Oscar Mason is one of Antigua and Barbuda’s musical legends. I came across a picture I took back in the 1990s during my time at the Antigua Sun newspaper, covering a Mason family concert which I think may have been organized as a tribute by one of the hardest working women in Culture at the time, Auntie Esther Henry. Oscar Mason’s band at its height was way before my time, but when they got on stage en masse and jammed that night, it was electric. Finding this picture took me back and given that this site promotes Antiguan and Barbudan cultural arts (albeit with an emphasis on the literary arts and on Wadadli Pen in particular), I decided to share it. But I wanted to pull up some information on Mason to support it. My computer wasn’t an option thanks to the big computer crash of ’05 (or ’06, or maybe ’07, one of the 00s anyway). And searching online turned up woefully little. Which, coming on the heels of my online dig for the official citations on our national heroes, puts me back on my soap box about our need to create online content about us, by us. It is one of the challenges which this site though undermanned (or should that be underwomanned?) continues to embrace with our literary bibliographies and such. We really need to do better in this area; I mean, we’re giving out laptops and ipads to students here in Antigua and Barbuda and while the desire to bridge the digital divide is well intended, content creation seems like a natural intersection to me. *stepping off soap box* Anyway, I eventually found a google cache of the Carnival 50th anniversary magazine.
For copyright reasons I won’t produce the article here in its entirety but I will pull ten points of trivia:
- Oscar Mason was born on November 10th 1916 in the Point area.
- As a youth, he was captivated by the performances of the big musical bands from America – Glen Miller, Duke Ellington and the great Louie (Satchmo) Armstrong – and decided he wanted to play the trumpet.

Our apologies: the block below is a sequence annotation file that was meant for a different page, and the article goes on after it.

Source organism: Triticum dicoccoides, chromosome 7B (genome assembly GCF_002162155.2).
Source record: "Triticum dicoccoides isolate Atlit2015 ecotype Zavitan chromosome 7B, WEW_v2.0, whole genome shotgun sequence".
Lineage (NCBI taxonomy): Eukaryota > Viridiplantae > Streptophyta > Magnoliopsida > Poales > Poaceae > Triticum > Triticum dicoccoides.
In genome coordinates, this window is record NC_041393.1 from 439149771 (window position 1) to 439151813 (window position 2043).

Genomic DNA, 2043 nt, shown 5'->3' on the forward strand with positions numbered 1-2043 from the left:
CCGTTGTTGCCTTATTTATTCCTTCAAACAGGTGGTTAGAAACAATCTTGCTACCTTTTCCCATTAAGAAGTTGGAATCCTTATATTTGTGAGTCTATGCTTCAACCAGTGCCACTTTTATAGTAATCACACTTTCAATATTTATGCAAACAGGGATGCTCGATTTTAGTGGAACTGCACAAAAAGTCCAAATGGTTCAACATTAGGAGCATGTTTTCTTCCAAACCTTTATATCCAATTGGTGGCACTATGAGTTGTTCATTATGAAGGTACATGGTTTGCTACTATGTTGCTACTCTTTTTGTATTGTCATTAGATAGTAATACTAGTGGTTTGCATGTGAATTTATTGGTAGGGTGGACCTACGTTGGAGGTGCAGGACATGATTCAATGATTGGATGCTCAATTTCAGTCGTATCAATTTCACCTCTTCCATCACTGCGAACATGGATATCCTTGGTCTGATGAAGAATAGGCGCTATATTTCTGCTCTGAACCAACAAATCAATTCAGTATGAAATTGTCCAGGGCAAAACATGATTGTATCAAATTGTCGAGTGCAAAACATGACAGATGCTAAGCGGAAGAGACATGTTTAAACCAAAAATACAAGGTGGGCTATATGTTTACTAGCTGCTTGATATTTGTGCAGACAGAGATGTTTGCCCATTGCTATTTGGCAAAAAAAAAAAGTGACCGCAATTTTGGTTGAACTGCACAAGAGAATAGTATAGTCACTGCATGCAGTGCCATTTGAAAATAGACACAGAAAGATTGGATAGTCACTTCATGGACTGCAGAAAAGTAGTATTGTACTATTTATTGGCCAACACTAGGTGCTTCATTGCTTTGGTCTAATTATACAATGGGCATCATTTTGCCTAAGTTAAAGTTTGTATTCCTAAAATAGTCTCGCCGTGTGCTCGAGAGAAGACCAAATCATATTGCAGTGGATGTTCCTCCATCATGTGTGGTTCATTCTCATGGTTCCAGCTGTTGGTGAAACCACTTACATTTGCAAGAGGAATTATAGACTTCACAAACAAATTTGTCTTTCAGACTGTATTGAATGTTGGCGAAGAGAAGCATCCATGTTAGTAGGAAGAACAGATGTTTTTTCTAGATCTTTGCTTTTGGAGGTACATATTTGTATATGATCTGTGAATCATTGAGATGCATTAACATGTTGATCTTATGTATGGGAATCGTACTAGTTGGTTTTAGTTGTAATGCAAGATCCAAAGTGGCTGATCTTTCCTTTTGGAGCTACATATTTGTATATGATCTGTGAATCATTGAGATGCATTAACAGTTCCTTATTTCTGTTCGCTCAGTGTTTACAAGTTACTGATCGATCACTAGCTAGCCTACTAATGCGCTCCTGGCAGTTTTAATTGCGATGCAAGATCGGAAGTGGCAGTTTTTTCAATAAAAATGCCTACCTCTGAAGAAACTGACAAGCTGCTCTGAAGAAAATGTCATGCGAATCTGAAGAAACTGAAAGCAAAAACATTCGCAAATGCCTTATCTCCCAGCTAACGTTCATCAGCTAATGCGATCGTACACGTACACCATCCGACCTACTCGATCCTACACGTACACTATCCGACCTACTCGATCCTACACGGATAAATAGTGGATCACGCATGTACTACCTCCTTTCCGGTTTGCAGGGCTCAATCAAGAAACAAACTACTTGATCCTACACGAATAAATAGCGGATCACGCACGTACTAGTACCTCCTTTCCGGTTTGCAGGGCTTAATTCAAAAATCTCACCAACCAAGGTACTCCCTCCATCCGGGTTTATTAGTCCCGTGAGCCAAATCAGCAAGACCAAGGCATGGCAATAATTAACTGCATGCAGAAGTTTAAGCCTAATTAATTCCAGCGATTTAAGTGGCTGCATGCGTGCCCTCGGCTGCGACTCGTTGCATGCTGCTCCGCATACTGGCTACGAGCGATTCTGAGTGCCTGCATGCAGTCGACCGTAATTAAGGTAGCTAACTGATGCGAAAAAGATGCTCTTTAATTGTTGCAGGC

- Hubert Edwards taught him to play the trumpet.
- Governor Fiennes, who was stationed in Antigua, bought him his first trumpet.
- In 1940, he formed his own band and called it the Antigua Glen Miller Band.
- He was jack of all trades, hence his nickname, ‘Jacks.’
- At Christmastime, Oscar would exhibit his skills as a stiltwalker (moco jumbie).
- Because of his musical and creative abilities, he made himself a stringbass, the first of its kind ever to be made in Antigua and Barbuda.
- He taught his children to play; his family band was called Sons of the Vibratones and one of his eldest sons, Tyrone Mason, is celebrated as one of the best tenor saxophone players in Antigua and Barbuda today.
- During the Carnival season for many years, his band would back-up all the calypsonians.
As with all content on wadadlipen.wordpress.com, except otherwise noted, this is written by Joanne C. Hillhouse (author of The Boy from Willow Bend, Dancing Nude in the Moonlight, and Oh Gad!). All Rights Reserved. If you enjoyed it, check out my page on Amazon, WordPress, and/or Facebook, and help spread the word about Wadadli Pen and my books. You can also subscribe to the site to keep up with future updates. Thanks.